In dealing with today’s Islamists, we can learn much from the Palestinian example.

The Palestinian terrorists wreaked havoc in Jordan – cavorting in the capital with arms, shooting live ammunition in populated areas, setting up roadblocks, arresting and interrogating people, and extorting money – and almost overthrew King Hussein.  They refined hijacking as a terrorist tool; were a catalyst for the civil war in Lebanon; murdered U.S. diplomats, intelligence agents, and citizens; and murdered 22 children in Maalot, Israel, in 1974, three decades before Beslan, Russia and four decades before Boko Haram in Nigeria.  Despite these horrific events, Middle East specialists parsed their statements for distinctions in ideology, aims, and tactics, hoping to tease out moderates and negotiate a settlement.

This was naïve.  Each group was interested in its own aggrandizement and power.  They fought their host governments and each other.  When they cooperated at all, they moved toward the extreme; there were no true moderates.  Since their inception, Palestinian terrorists have rejected any opportunity for a settlement: they were a brake on any Arab state even contemplating compromise, refused to come to Camp David with Anwar Sadat, rejected Menachem Begin’s offer of autonomy, and rejected Ehud Barak’s offers and President Clinton’s plan.  Instead, they mounted two intifadas.  The Palestinians could have had a thriving state by now; one can only conclude that they do not want one.

Today, similar to the Palestinians, several Islamic groups fight each other and compete to be the most extreme.  The leaders, who essentially head groups of criminals, are interested in imposing their power and pervert the Quran.  We in the West should not repeat our past miscalculations.  We should not parse statements, seek to “understand” underlying motivations, or scour the Quran.  We cannot begin to address social conditions while a sword is at our throats.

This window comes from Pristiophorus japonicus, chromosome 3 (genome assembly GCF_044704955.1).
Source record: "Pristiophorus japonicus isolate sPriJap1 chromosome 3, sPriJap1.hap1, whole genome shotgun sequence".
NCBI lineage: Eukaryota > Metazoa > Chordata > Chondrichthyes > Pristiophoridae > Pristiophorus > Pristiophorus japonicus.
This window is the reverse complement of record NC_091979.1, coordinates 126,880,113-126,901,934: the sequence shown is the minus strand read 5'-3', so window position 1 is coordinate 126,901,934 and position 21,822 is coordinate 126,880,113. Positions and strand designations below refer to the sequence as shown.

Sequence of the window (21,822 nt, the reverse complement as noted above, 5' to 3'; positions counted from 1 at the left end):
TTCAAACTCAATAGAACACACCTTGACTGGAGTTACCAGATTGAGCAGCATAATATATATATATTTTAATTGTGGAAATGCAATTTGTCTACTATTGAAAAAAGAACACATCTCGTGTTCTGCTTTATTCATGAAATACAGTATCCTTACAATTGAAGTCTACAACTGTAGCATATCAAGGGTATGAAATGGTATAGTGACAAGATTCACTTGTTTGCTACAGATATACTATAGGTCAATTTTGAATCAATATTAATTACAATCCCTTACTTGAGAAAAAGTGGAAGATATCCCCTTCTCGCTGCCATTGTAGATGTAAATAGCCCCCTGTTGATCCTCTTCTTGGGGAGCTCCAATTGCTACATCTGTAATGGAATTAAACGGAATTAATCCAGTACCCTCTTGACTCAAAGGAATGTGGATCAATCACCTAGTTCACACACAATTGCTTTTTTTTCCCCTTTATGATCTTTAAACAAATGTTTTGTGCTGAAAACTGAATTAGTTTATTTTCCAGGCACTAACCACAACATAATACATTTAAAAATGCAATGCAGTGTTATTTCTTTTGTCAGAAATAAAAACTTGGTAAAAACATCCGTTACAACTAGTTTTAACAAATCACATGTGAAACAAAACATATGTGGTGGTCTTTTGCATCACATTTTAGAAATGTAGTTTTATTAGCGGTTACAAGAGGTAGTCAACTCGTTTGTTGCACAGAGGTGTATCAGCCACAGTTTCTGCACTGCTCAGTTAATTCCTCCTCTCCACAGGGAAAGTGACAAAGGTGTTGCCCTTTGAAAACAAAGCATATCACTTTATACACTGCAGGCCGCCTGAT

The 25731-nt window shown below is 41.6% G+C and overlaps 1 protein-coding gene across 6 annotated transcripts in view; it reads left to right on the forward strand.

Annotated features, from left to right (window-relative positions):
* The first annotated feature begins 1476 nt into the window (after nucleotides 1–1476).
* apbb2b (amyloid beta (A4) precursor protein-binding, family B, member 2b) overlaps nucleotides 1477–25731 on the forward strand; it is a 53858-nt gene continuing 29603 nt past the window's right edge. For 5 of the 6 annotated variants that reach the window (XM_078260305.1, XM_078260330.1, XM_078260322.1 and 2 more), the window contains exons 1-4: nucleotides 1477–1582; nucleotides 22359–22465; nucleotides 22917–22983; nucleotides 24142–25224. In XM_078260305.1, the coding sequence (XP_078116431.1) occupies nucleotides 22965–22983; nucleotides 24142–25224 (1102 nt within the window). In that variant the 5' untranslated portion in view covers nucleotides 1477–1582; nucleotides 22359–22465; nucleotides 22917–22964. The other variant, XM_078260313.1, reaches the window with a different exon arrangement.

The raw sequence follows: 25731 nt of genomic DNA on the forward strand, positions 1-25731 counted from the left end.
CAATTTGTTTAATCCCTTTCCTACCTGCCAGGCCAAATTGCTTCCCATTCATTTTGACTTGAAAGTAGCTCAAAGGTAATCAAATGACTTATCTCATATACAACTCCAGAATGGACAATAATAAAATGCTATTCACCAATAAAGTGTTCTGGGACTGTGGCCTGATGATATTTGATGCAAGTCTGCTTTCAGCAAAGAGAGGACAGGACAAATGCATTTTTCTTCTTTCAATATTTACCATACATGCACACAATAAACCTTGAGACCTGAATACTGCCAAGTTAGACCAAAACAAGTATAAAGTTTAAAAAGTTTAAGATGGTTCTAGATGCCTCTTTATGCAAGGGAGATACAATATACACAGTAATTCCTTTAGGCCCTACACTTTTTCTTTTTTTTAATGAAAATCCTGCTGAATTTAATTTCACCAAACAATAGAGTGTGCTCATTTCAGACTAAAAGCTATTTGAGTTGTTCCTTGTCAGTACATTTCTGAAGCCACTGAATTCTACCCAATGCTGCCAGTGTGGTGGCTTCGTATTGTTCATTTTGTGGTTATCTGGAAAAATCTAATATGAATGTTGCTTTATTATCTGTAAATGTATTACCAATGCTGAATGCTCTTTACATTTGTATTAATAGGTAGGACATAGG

Critics may assert that we should not use a broad brush, that all terrorist groups are not equal, and that one man’s terrorist is another’s freedom-fighter.  They may argue that circumstances giving rise to Islamists in Algeria or to Hamas in Israel are not the same as those producing terrorism in Iraq, thereby implicitly justifying some terrorist groups.  They may claim that people undergoing the social upheaval of modernization naturally will seek refuge in religion.  The validity of these arguments is irrelevant.  The threat to our future and to the future of the Middle East is the same and imminent.

We must use all necessary force to eliminate the terrorists.  There is no possibility of compromise or hope of co-opting them into a political framework.  They would use any such opportunity to thwart our efforts to establish a civil society.  We should not allow them to keep their arms and migrate from place to place to return to fight another day, as we allowed the Palestinian terrorists to go from Jordan to Lebanon to Tunisia and then back – with weapons – to the West Bank and Gaza.  We should be prepared to accept civilian casualties, even of hostages, bearing in mind that such casualties would be as great if these groups came to power.  Only the consequences for the West would be greater.

Marcia Drezon-Tepler is a writer specializing on the Middle East and terrorism.